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Comic Book Fans Step Into the Ring

Jay Payne, left, David Dean and Troy Allen devised "Bamn" while working together at a Silver Spring comic book store.
Jay Payne, left, David Dean and Troy Allen devised "Bamn" while working together at a Silver Spring comic book store. (By Naomi Brookner -- The Gazette)

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By Jeremy Arias
Gazette Staff Writer
Thursday, January 29, 2009

For everyone who has ever picked up an issue of "The Amazing Spider-Man" and thought, "I could do better than that," meet David Dean, Jay Payne and Troy Allen. The three men published the first issue of their independent comic book last year.

Dean, 25, of Silver Spring and Payne, 25, of Chevy Chase developed the concept in 2005 when Payne began bringing sketches he'd made of character designs to the Alliance Comics store in downtown Silver Spring, where the two worked. Allen, 28, an Alliance manager who lives in Hyattsville, signed on as a writer after seeing Payne's drawings.

By October, the first 100 copies of "Bamn" were printed and ready for sale. The comic book chronicles a down-and-out professional wrestler who decides to mentor a group of high school wrestlers.

"I do believe that this is the beginning," Payne said during an interview at Alliance, where the three meet each week to work on the next issue, due out in April. "After [the first issue] I talked to the guys, and I wanted to know where their heads were as far as their ambition was concerned, and we all put our hands together saying we wanted to go the whole 10 yards."

"Bamn," named after the main character, could run for about 50 issues, its creators said. The team put up the money to print and advertise it. The men sold 70 copies at the 2008 Small Press Expo in Bethesda and have moved several copies on the Web site of ComiXpress, an independent printing and marketing company based in New Jersey.

"Our goal is to get it done, get it out there and see our idea develop," Dean said. "Once we got issue one inked, we Googled 'how to self-publish a comic' and found ComiXpress. . . . We've been with them since."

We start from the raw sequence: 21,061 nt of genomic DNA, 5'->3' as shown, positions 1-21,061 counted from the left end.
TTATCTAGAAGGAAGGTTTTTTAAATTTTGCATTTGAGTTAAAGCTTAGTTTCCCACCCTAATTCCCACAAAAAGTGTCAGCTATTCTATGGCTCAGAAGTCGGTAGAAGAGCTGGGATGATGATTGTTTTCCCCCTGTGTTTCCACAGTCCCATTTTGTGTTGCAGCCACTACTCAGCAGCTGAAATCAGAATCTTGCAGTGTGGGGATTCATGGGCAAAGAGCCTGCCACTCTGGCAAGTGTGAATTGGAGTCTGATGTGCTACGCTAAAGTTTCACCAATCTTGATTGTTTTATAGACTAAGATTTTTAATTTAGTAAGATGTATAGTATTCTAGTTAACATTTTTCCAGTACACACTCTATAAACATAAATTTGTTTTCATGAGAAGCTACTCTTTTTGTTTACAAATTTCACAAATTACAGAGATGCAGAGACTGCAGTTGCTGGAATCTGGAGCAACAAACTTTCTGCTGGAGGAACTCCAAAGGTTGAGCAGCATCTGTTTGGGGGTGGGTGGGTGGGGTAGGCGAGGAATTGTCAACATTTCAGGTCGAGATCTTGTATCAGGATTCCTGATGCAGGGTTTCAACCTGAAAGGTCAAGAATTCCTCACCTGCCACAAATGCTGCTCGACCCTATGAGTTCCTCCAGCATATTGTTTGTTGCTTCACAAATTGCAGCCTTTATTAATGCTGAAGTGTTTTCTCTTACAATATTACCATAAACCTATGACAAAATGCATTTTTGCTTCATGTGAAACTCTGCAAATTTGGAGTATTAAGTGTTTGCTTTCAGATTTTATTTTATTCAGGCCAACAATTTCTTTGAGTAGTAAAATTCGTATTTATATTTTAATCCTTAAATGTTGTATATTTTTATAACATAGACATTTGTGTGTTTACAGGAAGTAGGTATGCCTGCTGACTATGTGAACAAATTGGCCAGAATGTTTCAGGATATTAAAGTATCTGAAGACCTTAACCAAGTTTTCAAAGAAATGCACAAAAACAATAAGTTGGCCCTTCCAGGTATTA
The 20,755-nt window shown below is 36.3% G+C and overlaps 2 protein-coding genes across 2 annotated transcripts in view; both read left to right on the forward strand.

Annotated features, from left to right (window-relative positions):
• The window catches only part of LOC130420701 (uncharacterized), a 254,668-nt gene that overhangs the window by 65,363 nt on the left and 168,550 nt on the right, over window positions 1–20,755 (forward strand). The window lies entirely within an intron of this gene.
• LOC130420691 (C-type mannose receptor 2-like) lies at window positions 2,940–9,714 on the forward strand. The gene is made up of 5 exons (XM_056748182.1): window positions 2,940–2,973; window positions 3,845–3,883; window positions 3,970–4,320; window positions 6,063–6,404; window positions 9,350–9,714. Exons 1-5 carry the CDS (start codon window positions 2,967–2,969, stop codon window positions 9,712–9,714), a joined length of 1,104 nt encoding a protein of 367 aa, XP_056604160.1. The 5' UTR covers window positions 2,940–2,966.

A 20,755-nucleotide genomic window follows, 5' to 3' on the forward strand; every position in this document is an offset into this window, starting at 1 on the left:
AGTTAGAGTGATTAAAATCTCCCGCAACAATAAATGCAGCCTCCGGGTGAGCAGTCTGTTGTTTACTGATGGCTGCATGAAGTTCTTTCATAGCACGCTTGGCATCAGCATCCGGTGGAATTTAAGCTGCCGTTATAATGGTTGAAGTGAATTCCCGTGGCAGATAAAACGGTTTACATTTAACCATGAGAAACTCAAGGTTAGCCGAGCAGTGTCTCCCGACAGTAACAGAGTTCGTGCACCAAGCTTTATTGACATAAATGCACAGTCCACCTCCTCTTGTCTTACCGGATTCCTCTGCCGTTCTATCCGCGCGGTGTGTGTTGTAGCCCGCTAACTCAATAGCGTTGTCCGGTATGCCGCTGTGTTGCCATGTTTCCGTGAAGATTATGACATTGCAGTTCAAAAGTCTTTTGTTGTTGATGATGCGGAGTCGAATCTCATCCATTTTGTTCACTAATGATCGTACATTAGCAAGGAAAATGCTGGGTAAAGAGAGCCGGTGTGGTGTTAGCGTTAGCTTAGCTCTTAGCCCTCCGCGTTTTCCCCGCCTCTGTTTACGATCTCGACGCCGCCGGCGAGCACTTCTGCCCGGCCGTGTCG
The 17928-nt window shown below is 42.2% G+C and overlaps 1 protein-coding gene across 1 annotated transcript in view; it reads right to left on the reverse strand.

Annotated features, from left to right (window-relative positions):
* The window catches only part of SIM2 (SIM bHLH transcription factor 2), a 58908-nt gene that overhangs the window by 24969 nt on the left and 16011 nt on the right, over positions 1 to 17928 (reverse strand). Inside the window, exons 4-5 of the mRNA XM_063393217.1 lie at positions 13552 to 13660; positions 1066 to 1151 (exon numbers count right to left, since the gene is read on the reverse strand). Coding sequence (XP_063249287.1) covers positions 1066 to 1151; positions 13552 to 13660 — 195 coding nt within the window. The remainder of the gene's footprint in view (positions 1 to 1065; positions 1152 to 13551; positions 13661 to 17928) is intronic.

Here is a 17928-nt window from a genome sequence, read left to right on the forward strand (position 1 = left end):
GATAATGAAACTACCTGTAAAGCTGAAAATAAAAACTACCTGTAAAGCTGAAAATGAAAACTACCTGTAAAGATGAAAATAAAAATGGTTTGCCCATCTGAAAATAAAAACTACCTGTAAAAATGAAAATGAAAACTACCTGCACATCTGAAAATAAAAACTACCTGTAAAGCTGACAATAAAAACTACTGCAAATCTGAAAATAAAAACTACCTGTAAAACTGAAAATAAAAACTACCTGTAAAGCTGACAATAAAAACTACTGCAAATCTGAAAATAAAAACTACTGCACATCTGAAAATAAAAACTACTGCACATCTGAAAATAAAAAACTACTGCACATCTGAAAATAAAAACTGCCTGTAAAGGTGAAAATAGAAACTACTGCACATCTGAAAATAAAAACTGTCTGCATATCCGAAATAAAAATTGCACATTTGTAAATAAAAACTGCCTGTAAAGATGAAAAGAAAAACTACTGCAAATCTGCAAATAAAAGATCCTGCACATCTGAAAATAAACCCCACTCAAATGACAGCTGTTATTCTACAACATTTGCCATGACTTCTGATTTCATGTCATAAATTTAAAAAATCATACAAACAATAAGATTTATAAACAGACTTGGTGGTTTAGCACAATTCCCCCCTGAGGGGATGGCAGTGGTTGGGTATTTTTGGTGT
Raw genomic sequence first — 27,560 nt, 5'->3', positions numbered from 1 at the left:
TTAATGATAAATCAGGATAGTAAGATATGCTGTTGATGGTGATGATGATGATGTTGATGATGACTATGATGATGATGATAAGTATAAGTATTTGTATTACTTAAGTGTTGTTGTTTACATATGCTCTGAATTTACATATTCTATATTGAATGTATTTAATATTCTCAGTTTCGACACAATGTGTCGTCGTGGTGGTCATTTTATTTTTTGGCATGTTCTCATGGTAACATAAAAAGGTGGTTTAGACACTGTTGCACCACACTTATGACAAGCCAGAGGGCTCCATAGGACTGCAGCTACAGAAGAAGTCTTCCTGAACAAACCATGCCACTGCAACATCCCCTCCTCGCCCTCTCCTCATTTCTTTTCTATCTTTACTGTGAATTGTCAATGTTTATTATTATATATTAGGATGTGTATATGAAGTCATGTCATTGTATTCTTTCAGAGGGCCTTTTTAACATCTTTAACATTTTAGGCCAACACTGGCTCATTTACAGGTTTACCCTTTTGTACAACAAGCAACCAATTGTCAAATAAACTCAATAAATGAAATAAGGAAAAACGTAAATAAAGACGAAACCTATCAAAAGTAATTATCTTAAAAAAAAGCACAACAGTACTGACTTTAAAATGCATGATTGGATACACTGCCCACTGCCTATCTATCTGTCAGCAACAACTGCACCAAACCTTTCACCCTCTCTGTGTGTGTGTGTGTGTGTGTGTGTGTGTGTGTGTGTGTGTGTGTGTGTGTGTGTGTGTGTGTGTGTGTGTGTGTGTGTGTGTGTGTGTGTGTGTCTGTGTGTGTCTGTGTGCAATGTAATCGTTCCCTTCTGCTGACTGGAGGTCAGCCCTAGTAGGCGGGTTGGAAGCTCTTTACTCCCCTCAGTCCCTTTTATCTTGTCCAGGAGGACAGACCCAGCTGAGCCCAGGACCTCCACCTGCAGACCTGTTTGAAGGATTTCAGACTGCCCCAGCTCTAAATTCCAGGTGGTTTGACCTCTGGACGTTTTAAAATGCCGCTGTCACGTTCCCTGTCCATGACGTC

The trio spent about $145 printing the first 100 copies, plus about $600 for promotional materials to sell the comic at the convention, Dean said. The three hope that the book, which goes for $2.99, will catch on in the indie crowd and that sales will increase as they work on more regular release dates for issues.

"The guys from 'Bamn' are actually very typical of our average customer," said Logan DeAngelis, president of ComiXpress. "These were guys trying to scrape together enough money to get their printing done and see a profit."

Funding aside, Dean, Payne and Allen said they are excited to be realizing a dream as well as telling a semi-autobiographical story. Allen spent six months working with a wrestling promoter while he attended Montgomery College. He tried to break into professional wrestling but was turned off by what he called the darker side of the business, one of the major themes facing the main character.

"People use steroids, people use drugs, and there's a lot of political stuff going on backstage, and you start to realize that these people are people, they're not characters," he said.

Another theme is the underdog story of wrestling fans trying to make it big. In the first issue, Bamn meets with the group of students. After seeing them tormented by the school's wrestling team, the pro-turned-drunk decides to help them fight back. He cleans up his act in the process.

"I would talk to the promoter about the concept of, maybe we should do a thing where the backyard guys fight the pro guys that you actually have in [professional wrestling] already," Allen said. "Nothing ever came of that, of course, but flash forward a couple of years, and that's ultimately what 'Bamn' is about."

With Payne and Dean creating the art and design and Allen crafting the dialogue, the "Bamn" team might look to break into the mainstream comics industry someday. But for now, the three are content in their roles as friendly neighborhood comic book creators.

"We're hopeful, but at the same time it feels really good to own it and to do this on our own," Payne said. "I feel that we're very comforted keeping it as our own. It's early going, and I think the excitement that we have, we'd like to keep it a little longer."


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